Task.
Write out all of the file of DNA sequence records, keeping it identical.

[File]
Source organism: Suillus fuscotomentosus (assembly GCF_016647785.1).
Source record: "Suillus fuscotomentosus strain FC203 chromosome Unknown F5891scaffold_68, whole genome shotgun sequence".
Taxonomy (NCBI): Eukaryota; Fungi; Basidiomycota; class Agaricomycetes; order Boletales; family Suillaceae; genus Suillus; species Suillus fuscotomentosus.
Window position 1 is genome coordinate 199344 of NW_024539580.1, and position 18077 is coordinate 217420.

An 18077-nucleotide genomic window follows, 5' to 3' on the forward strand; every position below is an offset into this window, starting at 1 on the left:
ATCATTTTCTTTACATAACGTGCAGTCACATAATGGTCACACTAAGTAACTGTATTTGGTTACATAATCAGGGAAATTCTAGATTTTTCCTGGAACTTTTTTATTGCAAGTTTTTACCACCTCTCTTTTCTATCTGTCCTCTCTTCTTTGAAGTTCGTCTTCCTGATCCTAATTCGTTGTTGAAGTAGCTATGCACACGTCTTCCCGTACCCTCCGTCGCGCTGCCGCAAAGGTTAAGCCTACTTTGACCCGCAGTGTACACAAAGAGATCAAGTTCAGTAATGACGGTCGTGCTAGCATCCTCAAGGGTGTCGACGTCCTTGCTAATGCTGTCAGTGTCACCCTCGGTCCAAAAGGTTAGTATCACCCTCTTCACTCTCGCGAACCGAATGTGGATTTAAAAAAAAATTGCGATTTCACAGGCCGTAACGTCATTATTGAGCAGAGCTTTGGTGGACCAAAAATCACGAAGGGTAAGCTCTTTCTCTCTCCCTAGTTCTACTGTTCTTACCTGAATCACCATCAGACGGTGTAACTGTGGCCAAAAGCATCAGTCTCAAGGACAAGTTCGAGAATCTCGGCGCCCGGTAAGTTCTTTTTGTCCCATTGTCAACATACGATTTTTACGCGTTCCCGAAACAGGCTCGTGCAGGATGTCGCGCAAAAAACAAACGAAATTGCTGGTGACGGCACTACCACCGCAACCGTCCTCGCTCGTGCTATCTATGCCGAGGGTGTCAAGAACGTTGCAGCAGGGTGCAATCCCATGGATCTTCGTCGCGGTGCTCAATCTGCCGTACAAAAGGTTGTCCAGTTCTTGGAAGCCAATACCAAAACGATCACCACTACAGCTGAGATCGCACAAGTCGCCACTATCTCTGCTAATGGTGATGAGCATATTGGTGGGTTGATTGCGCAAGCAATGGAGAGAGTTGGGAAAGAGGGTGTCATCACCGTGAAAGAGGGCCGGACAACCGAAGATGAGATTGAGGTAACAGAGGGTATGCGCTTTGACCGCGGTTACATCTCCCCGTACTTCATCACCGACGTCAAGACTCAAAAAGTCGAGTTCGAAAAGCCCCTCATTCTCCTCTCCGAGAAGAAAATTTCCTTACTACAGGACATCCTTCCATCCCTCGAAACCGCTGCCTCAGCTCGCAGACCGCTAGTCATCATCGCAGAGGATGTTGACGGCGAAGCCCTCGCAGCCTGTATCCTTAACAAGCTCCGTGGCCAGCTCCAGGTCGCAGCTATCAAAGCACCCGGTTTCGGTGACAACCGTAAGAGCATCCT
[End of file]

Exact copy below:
Source organism: Suillus fuscotomentosus (assembly GCF_016647785.1).
Source record: "Suillus fuscotomentosus strain FC203 chromosome Unknown F5891scaffold_68, whole genome shotgun sequence".
Taxonomy (NCBI): Eukaryota; Fungi; Basidiomycota; class Agaricomycetes; order Boletales; family Suillaceae; genus Suillus; species Suillus fuscotomentosus.
Window position 1 is genome coordinate 199344 of NW_024539580.1, and position 18077 is coordinate 217420.

An 18077-nucleotide genomic window follows, 5' to 3' on the forward strand; every position below is an offset into this window, starting at 1 on the left:
ATCATTTTCTTTACATAACGTGCAGTCACATAATGGTCACACTAAGTAACTGTATTTGGTTACATAATCAGGGAAATTCTAGATTTTTCCTGGAACTTTTTTATTGCAAGTTTTTACCACCTCTCTTTTCTATCTGTCCTCTCTTCTTTGAAGTTCGTCTTCCTGATCCTAATTCGTTGTTGAAGTAGCTATGCACACGTCTTCCCGTACCCTCCGTCGCGCTGCCGCAAAGGTTAAGCCTACTTTGACCCGCAGTGTACACAAAGAGATCAAGTTCAGTAATGACGGTCGTGCTAGCATCCTCAAGGGTGTCGACGTCCTTGCTAATGCTGTCAGTGTCACCCTCGGTCCAAAAGGTTAGTATCACCCTCTTCACTCTCGCGAACCGAATGTGGATTTAAAAAAAAATTGCGATTTCACAGGCCGTAACGTCATTATTGAGCAGAGCTTTGGTGGACCAAAAATCACGAAGGGTAAGCTCTTTCTCTCTCCCTAGTTCTACTGTTCTTACCTGAATCACCATCAGACGGTGTAACTGTGGCCAAAAGCATCAGTCTCAAGGACAAGTTCGAGAATCTCGGCGCCCGGTAAGTTCTTTTTGTCCCATTGTCAACATACGATTTTTACGCGTTCCCGAAACAGGCTCGTGCAGGATGTCGCGCAAAAAACAAACGAAATTGCTGGTGACGGCACTACCACCGCAACCGTCCTCGCTCGTGCTATCTATGCCGAGGGTGTCAAGAACGTTGCAGCAGGGTGCAATCCCATGGATCTTCGTCGCGGTGCTCAATCTGCCGTACAAAAGGTTGTCCAGTTCTTGGAAGCCAATACCAAAACGATCACCACTACAGCTGAGATCGCACAAGTCGCCACTATCTCTGCTAATGGTGATGAGCATATTGGTGGGTTGATTGCGCAAGCAATGGAGAGAGTTGGGAAAGAGGGTGTCATCACCGTGAAAGAGGGCCGGACAACCGAAGATGAGATTGAGGTAACAGAGGGTATGCGCTTTGACCGCGGTTACATCTCCCCGTACTTCATCACCGACGTCAAGACTCAAAAAGTCGAGTTCGAAAAGCCCCTCATTCTCCTCTCCGAGAAGAAAATTTCCTTACTACAGGACATCCTTCCATCCCTCGAAACCGCTGCCTCAGCTCGCAGACCGCTAGTCATCATCGCAGAGGATGTTGACGGCGAAGCCCTCGCAGCCTGTATCCTTAACAAGCTCCGTGGCCAGCTCCAGGTCGCAGCTATCAAAGCACCCGGTTTCGGTGACAACCGTAAGAGCATCCT